Jordan rules, that is for sure, but what about Bergmann? According to a prediction born out of an old biogeographic rule known as Bergmann’s rule, endothermic animals should be adapting to the on going climate warming by getting smaller. Decreased mean body size over time has indeed been documented in several mammal and bird species over the past few decades, but all these studies have been based on entirely phenotypic data. In other words, the genetic basis of the observed changes has not been verified. This means that although the observed trends are consistent with adaptation (=a genetic change) to climate change in accordance of Bergmann’s rule, they can not prove it.
In a study released August 29 in the early edition of PNAS, Red-billed gulls in Kaikoura (NZ) feature as a first genetic test as to whether the observed trends could count as adaptations. As the results show, the gulls are getting smaller with time (1958 -2004), but only at the phenotypic level – there is no corresponding change at the genetic level. This means that the observed change in mean body size over time is likely to be of environmental origin. Possible explanations for this include reduced availability and/or quality of forage over time, as well as increased levels on environmental contaminants in their food.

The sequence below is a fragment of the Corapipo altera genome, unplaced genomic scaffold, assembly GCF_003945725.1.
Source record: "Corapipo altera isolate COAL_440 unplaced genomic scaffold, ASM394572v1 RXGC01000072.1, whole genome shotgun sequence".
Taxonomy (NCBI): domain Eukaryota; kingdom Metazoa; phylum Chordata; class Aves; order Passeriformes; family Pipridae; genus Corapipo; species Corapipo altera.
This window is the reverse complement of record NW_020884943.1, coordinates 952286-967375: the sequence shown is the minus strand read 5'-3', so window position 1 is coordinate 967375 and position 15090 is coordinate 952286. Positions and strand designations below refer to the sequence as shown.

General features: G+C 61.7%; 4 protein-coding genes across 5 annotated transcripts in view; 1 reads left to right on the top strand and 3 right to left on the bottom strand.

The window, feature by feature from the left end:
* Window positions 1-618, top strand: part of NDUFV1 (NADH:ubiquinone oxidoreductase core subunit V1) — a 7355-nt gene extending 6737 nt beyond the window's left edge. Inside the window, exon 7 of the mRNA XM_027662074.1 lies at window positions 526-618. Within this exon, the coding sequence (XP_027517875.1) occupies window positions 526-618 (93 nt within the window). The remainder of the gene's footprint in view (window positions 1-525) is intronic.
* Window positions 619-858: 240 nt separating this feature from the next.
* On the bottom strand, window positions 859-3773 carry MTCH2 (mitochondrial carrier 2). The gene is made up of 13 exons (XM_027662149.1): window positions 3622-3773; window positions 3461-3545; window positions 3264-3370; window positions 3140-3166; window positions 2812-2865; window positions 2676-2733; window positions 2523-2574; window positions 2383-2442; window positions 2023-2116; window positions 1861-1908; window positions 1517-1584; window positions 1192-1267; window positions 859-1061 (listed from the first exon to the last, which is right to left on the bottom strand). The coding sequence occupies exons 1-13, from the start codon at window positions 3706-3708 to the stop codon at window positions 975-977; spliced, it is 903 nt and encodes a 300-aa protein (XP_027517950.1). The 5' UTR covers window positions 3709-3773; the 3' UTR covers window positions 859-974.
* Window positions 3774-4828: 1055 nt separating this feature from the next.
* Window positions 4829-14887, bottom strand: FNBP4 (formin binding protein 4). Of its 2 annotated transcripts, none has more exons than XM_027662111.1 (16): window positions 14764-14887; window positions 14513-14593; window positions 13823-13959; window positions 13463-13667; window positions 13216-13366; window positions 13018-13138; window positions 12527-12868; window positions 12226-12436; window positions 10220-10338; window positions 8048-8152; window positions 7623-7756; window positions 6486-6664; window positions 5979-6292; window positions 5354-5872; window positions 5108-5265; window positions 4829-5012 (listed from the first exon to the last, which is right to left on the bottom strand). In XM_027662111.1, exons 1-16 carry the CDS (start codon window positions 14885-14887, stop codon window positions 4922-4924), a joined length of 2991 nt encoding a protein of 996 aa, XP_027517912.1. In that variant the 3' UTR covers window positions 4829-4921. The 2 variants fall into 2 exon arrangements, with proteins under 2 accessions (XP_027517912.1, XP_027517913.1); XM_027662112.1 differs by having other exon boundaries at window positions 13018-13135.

Read more about the study from the original article in PNAS, as well as from News & Views articles published here in english and finnish. By the way, did you know what the short-hand PNAS is said to stand for? Probably Not Accepted in Science. So true in the case of this particular article.
Teplitsky, C., J.A. Mills, J.S. Alho, J.W. Yarall & J. Merilä (2008) Bergmann’s Rule and climate change: Disentangling environmental and genetic responses in a wild bird population. Proceedings of the National Academy of Sciences U.S.A, in press. doi:10.1073/pnas.0800999105
More about the same topic and concepts can be found from a recent special issue of Molecular Ecology where our contribution entiteled: ‘Climate change and evolution: disentangling environmental and genetic responses‘ was published.